... the state employee unions have so far refused to meet with Gov. Dannel P. Malloy or any of his representatives to negotiate concessions, which could potentially help the state avoid making thousands of layoffs.
As the story notes, state officials have estimated that laying off 2,000 to 3,000 union workers will be necessary if they don't get concessions.
And as you can read here ...
... these layoffs are much more likely now that the budget deficit is $130.8 million,
The union's position is that the state should consider raising taxes, again, to help fill the gap. It would appear the unions have failed to notice just how poorly raising taxes has worked as a budget fix over the past four years.
Instead, cuts have been proposed that will hurt just about everyone — except, that is, for state workers. Yes, they have a contract that is locked in until 2022, but you would think the threat of losing as many as 3,000 members of the rank and file would be a motivator to negotiate.
It's a dangerous game of chicken the unions are playing. And while I understand their desire to make the state honor the agreement they have, they seem to be standing on principle at a very high cost.
The concessions that have been proposed are reasonable: pay more toward their health insurance and pensions. It's what the rest of us have had to endure, though some of us lost our pensions in lieu of 401(k) plans years ago. Is that really worse than watching 3,000 of your fellow union members being laid off?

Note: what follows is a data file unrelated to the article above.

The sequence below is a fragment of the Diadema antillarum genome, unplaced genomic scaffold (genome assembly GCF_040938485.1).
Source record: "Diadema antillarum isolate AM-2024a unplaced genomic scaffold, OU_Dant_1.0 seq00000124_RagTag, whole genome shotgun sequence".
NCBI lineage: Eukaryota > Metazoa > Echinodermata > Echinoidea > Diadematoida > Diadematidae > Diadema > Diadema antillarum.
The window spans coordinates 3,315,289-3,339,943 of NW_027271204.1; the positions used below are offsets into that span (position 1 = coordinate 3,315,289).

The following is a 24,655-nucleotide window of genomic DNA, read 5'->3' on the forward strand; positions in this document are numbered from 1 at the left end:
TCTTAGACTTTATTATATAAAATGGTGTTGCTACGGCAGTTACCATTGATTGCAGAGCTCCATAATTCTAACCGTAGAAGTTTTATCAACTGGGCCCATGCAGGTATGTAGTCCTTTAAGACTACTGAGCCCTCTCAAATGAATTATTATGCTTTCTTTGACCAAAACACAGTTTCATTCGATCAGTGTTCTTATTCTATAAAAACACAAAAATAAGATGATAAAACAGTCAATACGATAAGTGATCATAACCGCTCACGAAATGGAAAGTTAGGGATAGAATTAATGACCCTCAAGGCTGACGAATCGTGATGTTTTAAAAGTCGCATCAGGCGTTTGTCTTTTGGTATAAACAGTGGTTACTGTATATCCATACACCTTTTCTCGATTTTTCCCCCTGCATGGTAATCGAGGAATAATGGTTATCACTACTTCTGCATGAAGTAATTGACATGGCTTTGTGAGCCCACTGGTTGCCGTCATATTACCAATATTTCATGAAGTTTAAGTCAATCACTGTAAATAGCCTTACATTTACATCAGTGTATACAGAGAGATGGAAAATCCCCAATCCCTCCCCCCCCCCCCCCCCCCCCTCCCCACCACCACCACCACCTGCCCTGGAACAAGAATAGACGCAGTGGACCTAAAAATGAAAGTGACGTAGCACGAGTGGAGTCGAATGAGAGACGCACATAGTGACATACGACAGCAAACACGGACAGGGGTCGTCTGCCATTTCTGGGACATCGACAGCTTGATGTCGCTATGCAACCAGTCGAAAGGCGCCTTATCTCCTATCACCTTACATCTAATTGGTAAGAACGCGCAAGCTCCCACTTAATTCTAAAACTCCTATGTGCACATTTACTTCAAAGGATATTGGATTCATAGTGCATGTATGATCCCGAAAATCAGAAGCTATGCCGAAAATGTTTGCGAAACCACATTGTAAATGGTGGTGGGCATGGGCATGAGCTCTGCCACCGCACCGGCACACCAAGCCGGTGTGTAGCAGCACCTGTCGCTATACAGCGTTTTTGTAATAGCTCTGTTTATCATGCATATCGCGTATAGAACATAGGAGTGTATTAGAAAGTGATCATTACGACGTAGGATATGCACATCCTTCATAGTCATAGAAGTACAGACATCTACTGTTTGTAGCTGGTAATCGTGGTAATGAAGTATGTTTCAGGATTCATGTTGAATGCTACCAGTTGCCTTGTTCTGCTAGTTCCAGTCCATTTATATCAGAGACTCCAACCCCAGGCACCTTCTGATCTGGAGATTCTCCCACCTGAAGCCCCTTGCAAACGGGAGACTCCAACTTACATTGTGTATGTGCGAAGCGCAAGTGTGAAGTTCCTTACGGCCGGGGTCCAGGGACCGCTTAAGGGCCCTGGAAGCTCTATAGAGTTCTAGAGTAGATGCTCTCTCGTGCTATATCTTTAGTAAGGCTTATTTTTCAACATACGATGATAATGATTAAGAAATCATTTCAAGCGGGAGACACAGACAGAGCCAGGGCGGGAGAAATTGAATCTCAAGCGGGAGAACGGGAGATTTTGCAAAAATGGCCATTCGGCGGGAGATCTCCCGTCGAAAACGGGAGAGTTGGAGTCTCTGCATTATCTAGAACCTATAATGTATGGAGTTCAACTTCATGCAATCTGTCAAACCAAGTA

Most of us wouldn't think so, but that's not how unions seem to work. Take Hostess, the former snack cake company. Its union workers went on strike over wage cuts, refusing any concessions. Result: Hostess went out of business, sold off its brand names and recipes in bankruptcy court, and every union worker lost his or her job.
That's a lot like standing on the deck of the Titanic and loudly claiming it is unsinkable just after the ship has hit an iceberg. At some point, you have to head to the lifeboats or go down with the ship.
I hope the state employee union's rank and file knows how to swim.